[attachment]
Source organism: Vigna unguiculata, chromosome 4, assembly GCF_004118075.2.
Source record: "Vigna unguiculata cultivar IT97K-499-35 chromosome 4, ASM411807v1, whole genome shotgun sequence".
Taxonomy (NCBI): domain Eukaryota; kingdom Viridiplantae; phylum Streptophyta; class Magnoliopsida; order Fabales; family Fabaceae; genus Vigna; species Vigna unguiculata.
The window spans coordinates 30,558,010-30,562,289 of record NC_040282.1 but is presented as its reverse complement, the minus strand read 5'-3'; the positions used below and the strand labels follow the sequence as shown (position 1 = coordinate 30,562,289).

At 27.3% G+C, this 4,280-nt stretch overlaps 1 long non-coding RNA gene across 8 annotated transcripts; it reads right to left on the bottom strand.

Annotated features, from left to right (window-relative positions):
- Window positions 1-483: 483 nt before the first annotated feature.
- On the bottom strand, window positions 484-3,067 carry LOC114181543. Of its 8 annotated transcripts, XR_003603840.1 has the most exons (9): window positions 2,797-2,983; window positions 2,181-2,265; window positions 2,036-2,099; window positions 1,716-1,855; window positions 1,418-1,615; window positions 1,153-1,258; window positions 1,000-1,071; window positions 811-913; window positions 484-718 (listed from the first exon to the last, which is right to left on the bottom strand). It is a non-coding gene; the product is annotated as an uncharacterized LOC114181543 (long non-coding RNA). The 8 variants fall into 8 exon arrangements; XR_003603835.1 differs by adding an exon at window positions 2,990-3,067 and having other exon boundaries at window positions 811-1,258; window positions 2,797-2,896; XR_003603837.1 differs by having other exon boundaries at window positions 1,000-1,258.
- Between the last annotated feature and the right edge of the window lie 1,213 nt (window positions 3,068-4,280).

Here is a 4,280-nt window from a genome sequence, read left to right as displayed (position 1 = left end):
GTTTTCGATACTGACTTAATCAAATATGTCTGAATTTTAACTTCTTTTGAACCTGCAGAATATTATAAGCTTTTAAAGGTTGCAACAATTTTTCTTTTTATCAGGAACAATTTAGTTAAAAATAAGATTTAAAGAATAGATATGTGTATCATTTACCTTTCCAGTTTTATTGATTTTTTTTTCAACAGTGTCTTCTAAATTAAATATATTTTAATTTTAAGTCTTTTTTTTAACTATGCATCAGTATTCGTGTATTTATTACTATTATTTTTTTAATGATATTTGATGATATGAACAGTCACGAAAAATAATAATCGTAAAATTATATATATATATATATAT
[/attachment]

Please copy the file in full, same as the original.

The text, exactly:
Source organism: Vigna unguiculata, chromosome 4, assembly GCF_004118075.2.
Source record: "Vigna unguiculata cultivar IT97K-499-35 chromosome 4, ASM411807v1, whole genome shotgun sequence".
Taxonomy (NCBI): domain Eukaryota; kingdom Viridiplantae; phylum Streptophyta; class Magnoliopsida; order Fabales; family Fabaceae; genus Vigna; species Vigna unguiculata.
The window spans coordinates 30,558,010-30,562,289 of record NC_040282.1 but is presented as its reverse complement, the minus strand read 5'-3'; the positions used below and the strand labels follow the sequence as shown (position 1 = coordinate 30,562,289).

At 27.3% G+C, this 4,280-nt stretch overlaps 1 long non-coding RNA gene across 8 annotated transcripts; it reads right to left on the bottom strand.

Annotated features, from left to right (window-relative positions):
- Window positions 1-483: 483 nt before the first annotated feature.
- On the bottom strand, window positions 484-3,067 carry LOC114181543. Of its 8 annotated transcripts, XR_003603840.1 has the most exons (9): window positions 2,797-2,983; window positions 2,181-2,265; window positions 2,036-2,099; window positions 1,716-1,855; window positions 1,418-1,615; window positions 1,153-1,258; window positions 1,000-1,071; window positions 811-913; window positions 484-718 (listed from the first exon to the last, which is right to left on the bottom strand). It is a non-coding gene; the product is annotated as an uncharacterized LOC114181543 (long non-coding RNA). The 8 variants fall into 8 exon arrangements; XR_003603835.1 differs by adding an exon at window positions 2,990-3,067 and having other exon boundaries at window positions 811-1,258; window positions 2,797-2,896; XR_003603837.1 differs by having other exon boundaries at window positions 1,000-1,258.
- Between the last annotated feature and the right edge of the window lie 1,213 nt (window positions 3,068-4,280).

Here is a 4,280-nt window from a genome sequence, read left to right as displayed (position 1 = left end):
GTTTTCGATACTGACTTAATCAAATATGTCTGAATTTTAACTTCTTTTGAACCTGCAGAATATTATAAGCTTTTAAAGGTTGCAACAATTTTTCTTTTTATCAGGAACAATTTAGTTAAAAATAAGATTTAAAGAATAGATATGTGTATCATTTACCTTTCCAGTTTTATTGATTTTTTTTTCAACAGTGTCTTCTAAATTAAATATATTTTAATTTTAAGTCTTTTTTTTAACTATGCATCAGTATTCGTGTATTTATTACTATTATTTTTTTAATGATATTTGATGATATGAACAGTCACGAAAAATAATAATCGTAAAATTATATATATATATATATAT